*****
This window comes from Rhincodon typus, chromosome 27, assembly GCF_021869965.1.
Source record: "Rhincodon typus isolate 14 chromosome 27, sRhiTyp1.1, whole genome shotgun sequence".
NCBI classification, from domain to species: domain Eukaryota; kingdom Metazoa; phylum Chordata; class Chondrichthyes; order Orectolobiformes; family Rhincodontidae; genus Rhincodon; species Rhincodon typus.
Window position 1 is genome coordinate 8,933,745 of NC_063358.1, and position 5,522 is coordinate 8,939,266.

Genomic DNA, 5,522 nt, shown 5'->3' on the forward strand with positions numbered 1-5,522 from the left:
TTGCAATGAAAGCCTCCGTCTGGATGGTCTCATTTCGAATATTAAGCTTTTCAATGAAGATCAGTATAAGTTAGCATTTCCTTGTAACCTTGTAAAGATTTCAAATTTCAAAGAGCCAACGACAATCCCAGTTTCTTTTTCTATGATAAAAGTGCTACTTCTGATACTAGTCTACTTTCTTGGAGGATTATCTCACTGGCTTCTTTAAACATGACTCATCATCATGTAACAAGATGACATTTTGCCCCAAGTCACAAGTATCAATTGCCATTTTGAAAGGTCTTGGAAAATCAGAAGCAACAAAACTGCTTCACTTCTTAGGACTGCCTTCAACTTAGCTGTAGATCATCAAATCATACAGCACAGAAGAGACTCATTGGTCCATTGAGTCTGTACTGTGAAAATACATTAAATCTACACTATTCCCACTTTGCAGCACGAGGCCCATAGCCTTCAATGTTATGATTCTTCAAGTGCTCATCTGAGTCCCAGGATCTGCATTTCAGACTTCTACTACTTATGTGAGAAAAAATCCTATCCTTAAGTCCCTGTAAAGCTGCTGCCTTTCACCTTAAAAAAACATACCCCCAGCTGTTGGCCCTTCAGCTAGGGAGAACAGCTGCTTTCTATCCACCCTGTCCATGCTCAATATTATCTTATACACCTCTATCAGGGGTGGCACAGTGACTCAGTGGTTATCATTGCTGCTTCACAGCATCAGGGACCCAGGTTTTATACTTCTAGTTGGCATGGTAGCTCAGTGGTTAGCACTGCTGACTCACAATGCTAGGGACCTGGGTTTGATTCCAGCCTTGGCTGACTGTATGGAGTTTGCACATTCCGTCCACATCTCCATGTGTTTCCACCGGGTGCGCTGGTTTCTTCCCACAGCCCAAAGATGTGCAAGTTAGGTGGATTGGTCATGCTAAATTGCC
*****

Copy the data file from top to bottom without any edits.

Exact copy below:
This window comes from Rhincodon typus, chromosome 27, assembly GCF_021869965.1.
Source record: "Rhincodon typus isolate 14 chromosome 27, sRhiTyp1.1, whole genome shotgun sequence".
NCBI classification, from domain to species: domain Eukaryota; kingdom Metazoa; phylum Chordata; class Chondrichthyes; order Orectolobiformes; family Rhincodontidae; genus Rhincodon; species Rhincodon typus.
Window position 1 is genome coordinate 8,933,745 of NC_063358.1, and position 5,522 is coordinate 8,939,266.

Genomic DNA, 5,522 nt, shown 5'->3' on the forward strand with positions numbered 1-5,522 from the left:
TTGCAATGAAAGCCTCCGTCTGGATGGTCTCATTTCGAATATTAAGCTTTTCAATGAAGATCAGTATAAGTTAGCATTTCCTTGTAACCTTGTAAAGATTTCAAATTTCAAAGAGCCAACGACAATCCCAGTTTCTTTTTCTATGATAAAAGTGCTACTTCTGATACTAGTCTACTTTCTTGGAGGATTATCTCACTGGCTTCTTTAAACATGACTCATCATCATGTAACAAGATGACATTTTGCCCCAAGTCACAAGTATCAATTGCCATTTTGAAAGGTCTTGGAAAATCAGAAGCAACAAAACTGCTTCACTTCTTAGGACTGCCTTCAACTTAGCTGTAGATCATCAAATCATACAGCACAGAAGAGACTCATTGGTCCATTGAGTCTGTACTGTGAAAATACATTAAATCTACACTATTCCCACTTTGCAGCACGAGGCCCATAGCCTTCAATGTTATGATTCTTCAAGTGCTCATCTGAGTCCCAGGATCTGCATTTCAGACTTCTACTACTTATGTGAGAAAAAATCCTATCCTTAAGTCCCTGTAAAGCTGCTGCCTTTCACCTTAAAAAAACATACCCCCAGCTGTTGGCCCTTCAGCTAGGGAGAACAGCTGCTTTCTATCCACCCTGTCCATGCTCAATATTATCTTATACACCTCTATCAGGGGTGGCACAGTGACTCAGTGGTTATCATTGCTGCTTCACAGCATCAGGGACCCAGGTTTTATACTTCTAGTTGGCATGGTAGCTCAGTGGTTAGCACTGCTGACTCACAATGCTAGGGACCTGGGTTTGATTCCAGCCTTGGCTGACTGTATGGAGTTTGCACATTCCGTCCACATCTCCATGTGTTTCCACCGGGTGCGCTGGTTTCTTCCCACAGCCCAAAGATGTGCAAGTTAGGTGGATTGGTCATGCTAAATTGCC